We need friends who will listen to us and give us good advice.

When I was a freshman in high school, a family moved in across the street.  Little did I know how much this family’s move into Lumberton would transform my life.  The oldest son in this family was my age, and we first met in freshman AP English in Mrs. Roszek’s classroom.  Brian Willem was the nerdy ROTC guy who also wore JAMS coordinates, and I was the “Bible Geek” guy who new all the answers to the questions when we studied the Bible during this class.  Soon we realized we lived across the street from one another, and it didn’t take very long before we were having catches in the court, swimming in his pool, and running around the neighborhood.  Eventually, I invited Brian to SYNC (our church’s high school youth group).  Brian eventually came along, and he soon became a regular participating “member” of the group.  I realized how much our friendship meant when Brian sent me a note before we headed off to college.  The note read something about how much our friendship meant to him because I had introduced him to Christ.  Brian and I are still friends despite the miles and situations that separate us.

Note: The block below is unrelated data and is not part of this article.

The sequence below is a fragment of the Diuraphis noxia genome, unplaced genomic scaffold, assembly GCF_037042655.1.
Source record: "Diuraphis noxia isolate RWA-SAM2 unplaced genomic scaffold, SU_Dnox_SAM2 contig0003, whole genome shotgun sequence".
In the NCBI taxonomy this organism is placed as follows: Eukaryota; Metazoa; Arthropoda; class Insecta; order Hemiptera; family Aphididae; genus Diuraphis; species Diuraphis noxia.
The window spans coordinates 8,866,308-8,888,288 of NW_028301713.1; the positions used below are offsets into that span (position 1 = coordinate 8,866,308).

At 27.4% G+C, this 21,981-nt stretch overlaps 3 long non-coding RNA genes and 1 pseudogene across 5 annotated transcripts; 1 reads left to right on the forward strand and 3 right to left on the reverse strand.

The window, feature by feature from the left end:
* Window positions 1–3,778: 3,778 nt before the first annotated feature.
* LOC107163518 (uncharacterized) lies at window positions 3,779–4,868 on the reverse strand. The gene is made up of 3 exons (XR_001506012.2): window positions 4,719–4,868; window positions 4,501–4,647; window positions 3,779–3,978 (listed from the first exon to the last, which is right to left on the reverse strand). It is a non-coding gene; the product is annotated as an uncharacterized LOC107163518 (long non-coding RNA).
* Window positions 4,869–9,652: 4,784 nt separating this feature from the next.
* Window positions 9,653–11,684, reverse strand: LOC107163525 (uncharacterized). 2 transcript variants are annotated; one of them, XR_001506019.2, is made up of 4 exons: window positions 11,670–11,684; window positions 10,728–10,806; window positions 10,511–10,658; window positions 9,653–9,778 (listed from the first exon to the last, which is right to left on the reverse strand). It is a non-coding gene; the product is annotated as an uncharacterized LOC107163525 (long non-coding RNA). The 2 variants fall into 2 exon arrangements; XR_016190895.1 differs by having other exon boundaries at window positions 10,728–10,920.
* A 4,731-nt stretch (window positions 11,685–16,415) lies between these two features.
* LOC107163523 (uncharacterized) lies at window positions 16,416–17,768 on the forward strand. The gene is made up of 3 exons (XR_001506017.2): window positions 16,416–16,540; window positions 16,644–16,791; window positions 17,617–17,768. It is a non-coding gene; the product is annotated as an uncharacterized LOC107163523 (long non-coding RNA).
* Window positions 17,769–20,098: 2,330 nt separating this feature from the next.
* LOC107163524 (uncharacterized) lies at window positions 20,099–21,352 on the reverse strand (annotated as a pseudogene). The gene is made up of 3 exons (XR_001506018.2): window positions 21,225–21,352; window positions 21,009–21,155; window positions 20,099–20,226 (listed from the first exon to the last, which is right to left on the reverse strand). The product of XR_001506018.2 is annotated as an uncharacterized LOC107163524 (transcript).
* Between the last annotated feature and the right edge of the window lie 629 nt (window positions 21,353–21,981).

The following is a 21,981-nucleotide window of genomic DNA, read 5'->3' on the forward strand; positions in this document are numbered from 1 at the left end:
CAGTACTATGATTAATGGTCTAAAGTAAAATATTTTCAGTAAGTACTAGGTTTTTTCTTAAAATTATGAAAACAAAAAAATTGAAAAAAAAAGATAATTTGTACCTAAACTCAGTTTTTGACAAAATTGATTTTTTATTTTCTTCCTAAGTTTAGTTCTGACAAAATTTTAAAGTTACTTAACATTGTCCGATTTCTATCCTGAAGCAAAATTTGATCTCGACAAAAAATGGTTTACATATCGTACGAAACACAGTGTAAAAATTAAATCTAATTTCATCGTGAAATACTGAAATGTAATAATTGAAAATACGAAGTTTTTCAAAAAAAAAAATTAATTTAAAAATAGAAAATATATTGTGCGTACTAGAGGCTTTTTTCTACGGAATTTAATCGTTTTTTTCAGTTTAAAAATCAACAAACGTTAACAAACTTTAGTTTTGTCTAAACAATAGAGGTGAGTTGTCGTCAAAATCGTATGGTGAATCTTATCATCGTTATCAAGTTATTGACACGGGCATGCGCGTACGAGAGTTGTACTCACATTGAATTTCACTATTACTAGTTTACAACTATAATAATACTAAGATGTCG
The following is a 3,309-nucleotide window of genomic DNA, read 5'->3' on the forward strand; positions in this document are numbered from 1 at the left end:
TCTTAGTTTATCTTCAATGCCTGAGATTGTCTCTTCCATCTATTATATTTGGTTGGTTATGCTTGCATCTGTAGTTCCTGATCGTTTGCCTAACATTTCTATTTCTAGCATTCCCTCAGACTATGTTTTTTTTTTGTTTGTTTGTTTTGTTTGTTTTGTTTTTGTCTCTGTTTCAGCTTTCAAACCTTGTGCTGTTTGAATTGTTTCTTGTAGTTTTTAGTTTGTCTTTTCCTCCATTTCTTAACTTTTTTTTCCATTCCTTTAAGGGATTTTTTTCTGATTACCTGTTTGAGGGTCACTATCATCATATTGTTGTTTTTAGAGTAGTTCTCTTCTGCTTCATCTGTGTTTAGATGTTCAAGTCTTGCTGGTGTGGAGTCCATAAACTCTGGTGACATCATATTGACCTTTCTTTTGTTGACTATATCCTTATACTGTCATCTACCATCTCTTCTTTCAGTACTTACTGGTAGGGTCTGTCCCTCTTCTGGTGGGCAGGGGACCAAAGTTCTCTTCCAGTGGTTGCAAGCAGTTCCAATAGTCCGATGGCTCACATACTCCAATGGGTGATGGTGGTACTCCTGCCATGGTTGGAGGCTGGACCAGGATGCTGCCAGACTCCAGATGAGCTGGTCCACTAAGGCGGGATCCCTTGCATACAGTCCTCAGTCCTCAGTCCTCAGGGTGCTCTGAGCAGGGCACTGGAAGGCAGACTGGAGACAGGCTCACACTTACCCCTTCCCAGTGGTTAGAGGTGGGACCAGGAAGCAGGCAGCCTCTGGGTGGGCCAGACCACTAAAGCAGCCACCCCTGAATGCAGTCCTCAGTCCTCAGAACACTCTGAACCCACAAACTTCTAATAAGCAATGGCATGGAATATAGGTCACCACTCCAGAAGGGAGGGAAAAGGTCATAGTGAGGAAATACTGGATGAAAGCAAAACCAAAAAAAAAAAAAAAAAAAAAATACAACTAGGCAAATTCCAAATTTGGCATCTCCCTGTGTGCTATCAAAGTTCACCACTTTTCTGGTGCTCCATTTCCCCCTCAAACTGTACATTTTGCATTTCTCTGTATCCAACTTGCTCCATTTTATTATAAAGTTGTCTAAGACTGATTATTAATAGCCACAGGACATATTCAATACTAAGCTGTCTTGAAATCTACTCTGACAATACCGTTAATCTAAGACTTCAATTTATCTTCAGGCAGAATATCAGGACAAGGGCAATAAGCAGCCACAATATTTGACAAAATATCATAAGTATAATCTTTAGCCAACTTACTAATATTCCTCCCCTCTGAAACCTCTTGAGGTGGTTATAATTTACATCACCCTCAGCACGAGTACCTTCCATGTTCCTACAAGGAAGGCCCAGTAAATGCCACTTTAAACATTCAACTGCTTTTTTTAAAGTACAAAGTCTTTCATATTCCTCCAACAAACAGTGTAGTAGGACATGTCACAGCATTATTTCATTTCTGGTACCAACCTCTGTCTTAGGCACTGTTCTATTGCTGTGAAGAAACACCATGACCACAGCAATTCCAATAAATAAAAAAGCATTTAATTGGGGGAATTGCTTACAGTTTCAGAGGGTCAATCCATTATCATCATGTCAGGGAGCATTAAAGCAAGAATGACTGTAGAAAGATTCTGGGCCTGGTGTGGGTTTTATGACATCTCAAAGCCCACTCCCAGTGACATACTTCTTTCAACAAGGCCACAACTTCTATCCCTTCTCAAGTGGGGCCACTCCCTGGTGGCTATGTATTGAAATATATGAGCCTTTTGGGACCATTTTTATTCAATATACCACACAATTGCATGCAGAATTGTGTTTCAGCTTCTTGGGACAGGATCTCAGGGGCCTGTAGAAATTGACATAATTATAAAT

We need friends who we can encourage.

After high school, I journeyed west to Grove City College where I studied Mechanical Engineering.  Besides meeting my future wife, the biggest part of my Grove City experience was a group called AEX (Adelphoi en Christo – Brothers in Christ).  This was a housing group on campus made up of Christian men who have similar interests in extending their faith during their college experience.  The best man in my wedding, John Hackworth, was also my roommate for two of my years in this group.  The men in this group helped me process my faith for the first time as an independent men outside the umbrella of my family.  They challenged my thinking and helped spur me on.  This group was also the foundation for my leadership.  I was stretched through the leadership successes and failures I experienced as the President of this group.

We need friends who will spur us on.